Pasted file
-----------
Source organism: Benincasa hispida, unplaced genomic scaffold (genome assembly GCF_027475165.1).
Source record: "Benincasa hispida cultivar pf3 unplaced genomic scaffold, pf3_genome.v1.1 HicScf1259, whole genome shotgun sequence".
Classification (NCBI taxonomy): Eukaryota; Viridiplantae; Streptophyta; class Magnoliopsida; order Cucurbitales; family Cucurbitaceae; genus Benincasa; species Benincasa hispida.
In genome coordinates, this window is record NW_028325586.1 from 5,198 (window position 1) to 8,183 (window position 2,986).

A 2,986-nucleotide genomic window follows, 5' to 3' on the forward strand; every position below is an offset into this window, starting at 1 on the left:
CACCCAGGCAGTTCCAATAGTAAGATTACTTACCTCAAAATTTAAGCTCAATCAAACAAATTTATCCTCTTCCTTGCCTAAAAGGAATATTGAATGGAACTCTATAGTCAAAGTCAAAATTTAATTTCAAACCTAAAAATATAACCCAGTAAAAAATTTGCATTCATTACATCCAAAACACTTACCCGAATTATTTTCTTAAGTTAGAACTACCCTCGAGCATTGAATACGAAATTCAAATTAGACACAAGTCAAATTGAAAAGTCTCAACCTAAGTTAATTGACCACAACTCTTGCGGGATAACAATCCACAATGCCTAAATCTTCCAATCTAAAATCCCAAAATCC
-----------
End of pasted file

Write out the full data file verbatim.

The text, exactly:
Source organism: Benincasa hispida, unplaced genomic scaffold (genome assembly GCF_027475165.1).
Source record: "Benincasa hispida cultivar pf3 unplaced genomic scaffold, pf3_genome.v1.1 HicScf1259, whole genome shotgun sequence".
Classification (NCBI taxonomy): Eukaryota; Viridiplantae; Streptophyta; class Magnoliopsida; order Cucurbitales; family Cucurbitaceae; genus Benincasa; species Benincasa hispida.
In genome coordinates, this window is record NW_028325586.1 from 5,198 (window position 1) to 8,183 (window position 2,986).

A 2,986-nucleotide genomic window follows, 5' to 3' on the forward strand; every position below is an offset into this window, starting at 1 on the left:
CACCCAGGCAGTTCCAATAGTAAGATTACTTACCTCAAAATTTAAGCTCAATCAAACAAATTTATCCTCTTCCTTGCCTAAAAGGAATATTGAATGGAACTCTATAGTCAAAGTCAAAATTTAATTTCAAACCTAAAAATATAACCCAGTAAAAAATTTGCATTCATTACATCCAAAACACTTACCCGAATTATTTTCTTAAGTTAGAACTACCCTCGAGCATTGAATACGAAATTCAAATTAGACACAAGTCAAATTGAAAAGTCTCAACCTAAGTTAATTGACCACAACTCTTGCGGGATAACAATCCACAATGCCTAAATCTTCCAATCTAAAATCCCAAAATCC